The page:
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Improvements to the subdivision algorithm and resulting data amplification
could be made to better utilize hardware depth culling when rendering the re-
sulting mesh. Increasing the subdivision granularity per iteration, and adding
the subdivided regions to the output streams in increasing order of average depth
(nearest to furthest) would enable the final rendering pass to benefit more from
depth culling.
Combining this technique with the built-in hardware tessellation now avail-
able in modern graphics hardware could have some benefits, perhaps resulting
in increased frame rates. Once a minimally acceptable level of subdivision has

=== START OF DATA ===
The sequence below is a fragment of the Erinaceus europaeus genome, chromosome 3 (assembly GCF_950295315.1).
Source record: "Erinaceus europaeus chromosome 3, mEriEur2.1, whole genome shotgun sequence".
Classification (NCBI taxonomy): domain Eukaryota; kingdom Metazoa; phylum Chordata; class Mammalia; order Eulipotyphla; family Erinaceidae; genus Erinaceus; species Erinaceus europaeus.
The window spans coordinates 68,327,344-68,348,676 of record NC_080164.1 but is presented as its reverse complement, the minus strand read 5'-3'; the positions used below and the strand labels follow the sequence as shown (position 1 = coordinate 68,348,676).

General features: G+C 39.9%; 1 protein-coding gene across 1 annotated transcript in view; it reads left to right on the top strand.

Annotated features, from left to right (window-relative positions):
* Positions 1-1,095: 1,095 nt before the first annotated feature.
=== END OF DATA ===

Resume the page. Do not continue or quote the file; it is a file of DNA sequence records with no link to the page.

been achieved through our iterative process described in Stage 2 of Section 1.2.2,
a single additional pass utilizing hardware tessellation may reduce unnecessary
computations. Further research into this possibility would be needed to measure
possible benefits.
Bibliography
[Ebert et al. 98] D. S. Ebert, F. K. Musgrave, D. Peachey, K. Perlin, and S.
Wo r ley. Texturing and Modeling: A Procedural Approach , Second Edition.
San Diego: Academic Press, 1998.
[Strugar 10] Filip Strugar. “Continuous Distance-Dependent Level of De-
tail for Rendering Heightmaps (CDLOD).” http://www.vertexasylum.com/
downloads/cdlod/cdlod latest.pdf , 2010.
[Johanson 04] Claes Johanson. “Real-Time Water Rendering Introducing the
Projected Grid Concept.” Master of Science Thesis, Lund University, 2004.
(Available at http://fileadmin.cs.lth.se/graphics/theses/projects/projgrid/
projgrid-hq.pdf. )
 
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